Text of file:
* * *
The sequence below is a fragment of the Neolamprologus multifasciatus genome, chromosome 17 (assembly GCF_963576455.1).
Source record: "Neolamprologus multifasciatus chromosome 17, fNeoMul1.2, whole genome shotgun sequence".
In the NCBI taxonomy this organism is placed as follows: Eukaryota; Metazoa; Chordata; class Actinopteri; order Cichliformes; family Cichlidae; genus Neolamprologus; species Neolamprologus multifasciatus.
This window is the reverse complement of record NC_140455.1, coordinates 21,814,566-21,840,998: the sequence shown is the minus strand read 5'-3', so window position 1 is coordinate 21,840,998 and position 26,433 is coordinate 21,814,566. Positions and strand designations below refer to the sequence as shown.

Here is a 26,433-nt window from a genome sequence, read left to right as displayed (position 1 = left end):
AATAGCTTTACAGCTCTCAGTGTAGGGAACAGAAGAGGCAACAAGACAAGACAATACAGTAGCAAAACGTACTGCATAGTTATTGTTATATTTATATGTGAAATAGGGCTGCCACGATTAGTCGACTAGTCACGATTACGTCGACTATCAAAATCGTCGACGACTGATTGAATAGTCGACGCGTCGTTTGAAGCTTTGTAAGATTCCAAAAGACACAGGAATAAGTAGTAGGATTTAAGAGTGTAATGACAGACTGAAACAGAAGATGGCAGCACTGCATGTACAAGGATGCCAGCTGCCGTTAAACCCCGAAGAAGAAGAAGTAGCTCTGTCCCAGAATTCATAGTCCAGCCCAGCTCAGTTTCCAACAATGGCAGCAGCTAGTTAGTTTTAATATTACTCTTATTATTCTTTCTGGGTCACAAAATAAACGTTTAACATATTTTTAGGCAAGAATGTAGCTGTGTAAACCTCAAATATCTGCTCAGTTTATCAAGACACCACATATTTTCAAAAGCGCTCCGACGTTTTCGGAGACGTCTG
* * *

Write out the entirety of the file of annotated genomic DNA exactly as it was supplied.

The sequence below is a fragment of the Neolamprologus multifasciatus genome, chromosome 17 (assembly GCF_963576455.1).
Source record: "Neolamprologus multifasciatus chromosome 17, fNeoMul1.2, whole genome shotgun sequence".
In the NCBI taxonomy this organism is placed as follows: Eukaryota; Metazoa; Chordata; class Actinopteri; order Cichliformes; family Cichlidae; genus Neolamprologus; species Neolamprologus multifasciatus.
This window is the reverse complement of record NC_140455.1, coordinates 21,814,566-21,840,998: the sequence shown is the minus strand read 5'-3', so window position 1 is coordinate 21,840,998 and position 26,433 is coordinate 21,814,566. Positions and strand designations below refer to the sequence as shown.

Here is a 26,433-nt window from a genome sequence, read left to right as displayed (position 1 = left end):
AATAGCTTTACAGCTCTCAGTGTAGGGAACAGAAGAGGCAACAAGACAAGACAATACAGTAGCAAAACGTACTGCATAGTTATTGTTATATTTATATGTGAAATAGGGCTGCCACGATTAGTCGACTAGTCACGATTACGTCGACTATCAAAATCGTCGACGACTGATTGAATAGTCGACGCGTCGTTTGAAGCTTTGTAAGATTCCAAAAGACACAGGAATAAGTAGTAGGATTTAAGAGTGTAATGACAGACTGAAACAGAAGATGGCAGCACTGCATGTACAAGGATGCCAGCTGCCGTTAAACCCCGAAGAAGAAGAAGTAGCTCTGTCCCAGAATTCATAGTCCAGCCCAGCTCAGTTTCCAACAATGGCAGCAGCTAGTTAGTTTTAATATTACTCTTATTATTCTTTCTGGGTCACAAAATAAACGTTTAACATATTTTTAGGCAAGAATGTAGCTGTGTAAACCTCAAATATCTGCTCAGTTTATCAAGACACCACATATTTTCAAAAGCGCTCCGACGTTTTCGGAGACGTCTG